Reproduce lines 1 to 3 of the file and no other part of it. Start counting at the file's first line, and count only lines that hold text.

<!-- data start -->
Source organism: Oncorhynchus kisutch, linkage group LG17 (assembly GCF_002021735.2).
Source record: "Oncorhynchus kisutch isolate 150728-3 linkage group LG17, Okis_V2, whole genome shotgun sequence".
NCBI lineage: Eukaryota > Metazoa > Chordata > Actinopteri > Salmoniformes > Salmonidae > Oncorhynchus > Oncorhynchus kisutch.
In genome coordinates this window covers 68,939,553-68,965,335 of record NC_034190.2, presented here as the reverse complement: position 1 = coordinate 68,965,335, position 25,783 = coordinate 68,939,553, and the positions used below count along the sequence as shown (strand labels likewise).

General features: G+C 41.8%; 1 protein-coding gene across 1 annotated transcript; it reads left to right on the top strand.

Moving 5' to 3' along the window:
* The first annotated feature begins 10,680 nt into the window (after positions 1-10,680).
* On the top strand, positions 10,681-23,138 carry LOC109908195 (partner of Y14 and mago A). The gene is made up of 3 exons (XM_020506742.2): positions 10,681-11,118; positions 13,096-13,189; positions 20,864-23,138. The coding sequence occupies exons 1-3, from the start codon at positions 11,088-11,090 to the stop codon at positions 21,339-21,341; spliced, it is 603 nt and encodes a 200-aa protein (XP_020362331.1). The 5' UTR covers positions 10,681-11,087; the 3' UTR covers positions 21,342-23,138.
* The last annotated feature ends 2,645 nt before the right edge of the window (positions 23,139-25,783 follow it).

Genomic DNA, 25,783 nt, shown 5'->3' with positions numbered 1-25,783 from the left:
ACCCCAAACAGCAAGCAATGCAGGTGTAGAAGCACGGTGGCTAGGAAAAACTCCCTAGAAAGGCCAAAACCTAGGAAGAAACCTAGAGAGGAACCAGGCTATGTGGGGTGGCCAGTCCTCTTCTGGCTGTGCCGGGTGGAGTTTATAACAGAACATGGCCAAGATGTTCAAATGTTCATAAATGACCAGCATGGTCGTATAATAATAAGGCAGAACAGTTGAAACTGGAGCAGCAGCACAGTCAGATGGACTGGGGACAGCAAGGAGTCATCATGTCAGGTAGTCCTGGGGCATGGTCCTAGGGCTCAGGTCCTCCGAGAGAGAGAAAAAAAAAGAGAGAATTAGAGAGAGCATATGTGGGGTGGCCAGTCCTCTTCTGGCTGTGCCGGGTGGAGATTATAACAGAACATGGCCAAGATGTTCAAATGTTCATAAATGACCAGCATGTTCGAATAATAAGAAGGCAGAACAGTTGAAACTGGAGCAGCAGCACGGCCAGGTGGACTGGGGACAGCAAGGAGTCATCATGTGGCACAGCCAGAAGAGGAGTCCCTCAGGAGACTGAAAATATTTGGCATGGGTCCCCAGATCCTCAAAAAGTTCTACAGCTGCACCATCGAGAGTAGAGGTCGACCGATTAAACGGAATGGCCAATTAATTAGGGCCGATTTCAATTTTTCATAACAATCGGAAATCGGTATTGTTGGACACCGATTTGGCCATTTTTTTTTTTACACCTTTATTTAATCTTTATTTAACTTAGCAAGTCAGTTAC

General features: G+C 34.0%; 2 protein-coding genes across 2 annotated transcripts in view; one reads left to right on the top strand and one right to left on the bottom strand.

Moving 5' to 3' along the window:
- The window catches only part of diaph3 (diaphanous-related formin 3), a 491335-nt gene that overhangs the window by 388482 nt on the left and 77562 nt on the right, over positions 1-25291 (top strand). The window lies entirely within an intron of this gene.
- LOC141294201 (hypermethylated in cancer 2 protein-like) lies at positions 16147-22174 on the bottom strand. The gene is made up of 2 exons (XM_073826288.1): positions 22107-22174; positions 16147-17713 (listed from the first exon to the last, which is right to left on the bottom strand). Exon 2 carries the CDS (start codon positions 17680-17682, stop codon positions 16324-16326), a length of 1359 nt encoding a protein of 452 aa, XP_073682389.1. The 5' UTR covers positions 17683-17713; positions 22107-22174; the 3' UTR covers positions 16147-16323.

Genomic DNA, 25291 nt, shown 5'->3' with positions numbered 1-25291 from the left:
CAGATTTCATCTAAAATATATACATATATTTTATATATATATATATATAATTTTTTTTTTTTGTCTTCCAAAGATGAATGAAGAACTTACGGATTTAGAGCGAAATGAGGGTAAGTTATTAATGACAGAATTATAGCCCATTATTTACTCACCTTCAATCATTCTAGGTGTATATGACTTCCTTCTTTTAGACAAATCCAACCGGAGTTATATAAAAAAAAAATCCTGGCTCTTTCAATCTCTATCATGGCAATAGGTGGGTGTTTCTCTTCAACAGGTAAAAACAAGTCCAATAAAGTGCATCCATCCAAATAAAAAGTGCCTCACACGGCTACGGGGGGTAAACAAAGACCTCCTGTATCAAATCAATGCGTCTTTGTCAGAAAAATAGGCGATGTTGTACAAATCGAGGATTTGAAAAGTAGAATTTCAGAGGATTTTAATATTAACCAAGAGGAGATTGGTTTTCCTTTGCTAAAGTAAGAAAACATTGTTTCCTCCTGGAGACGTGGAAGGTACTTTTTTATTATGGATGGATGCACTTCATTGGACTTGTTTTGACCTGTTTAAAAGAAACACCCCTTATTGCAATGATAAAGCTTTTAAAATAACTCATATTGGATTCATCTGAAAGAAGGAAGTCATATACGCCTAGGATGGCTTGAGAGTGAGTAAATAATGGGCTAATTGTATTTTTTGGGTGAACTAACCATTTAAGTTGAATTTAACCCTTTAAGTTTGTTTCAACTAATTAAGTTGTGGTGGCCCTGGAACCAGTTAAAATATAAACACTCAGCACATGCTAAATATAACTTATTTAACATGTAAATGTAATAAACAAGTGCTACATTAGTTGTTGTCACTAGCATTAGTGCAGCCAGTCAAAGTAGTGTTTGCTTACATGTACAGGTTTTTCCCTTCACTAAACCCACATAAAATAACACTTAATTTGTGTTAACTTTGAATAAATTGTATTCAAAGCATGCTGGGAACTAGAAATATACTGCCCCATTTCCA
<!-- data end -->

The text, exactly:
Source organism: Oncorhynchus kisutch, linkage group LG17 (assembly GCF_002021735.2).
Source record: "Oncorhynchus kisutch isolate 150728-3 linkage group LG17, Okis_V2, whole genome shotgun sequence".
NCBI lineage: Eukaryota > Metazoa > Chordata > Actinopteri > Salmoniformes > Salmonidae > Oncorhynchus > Oncorhynchus kisutch.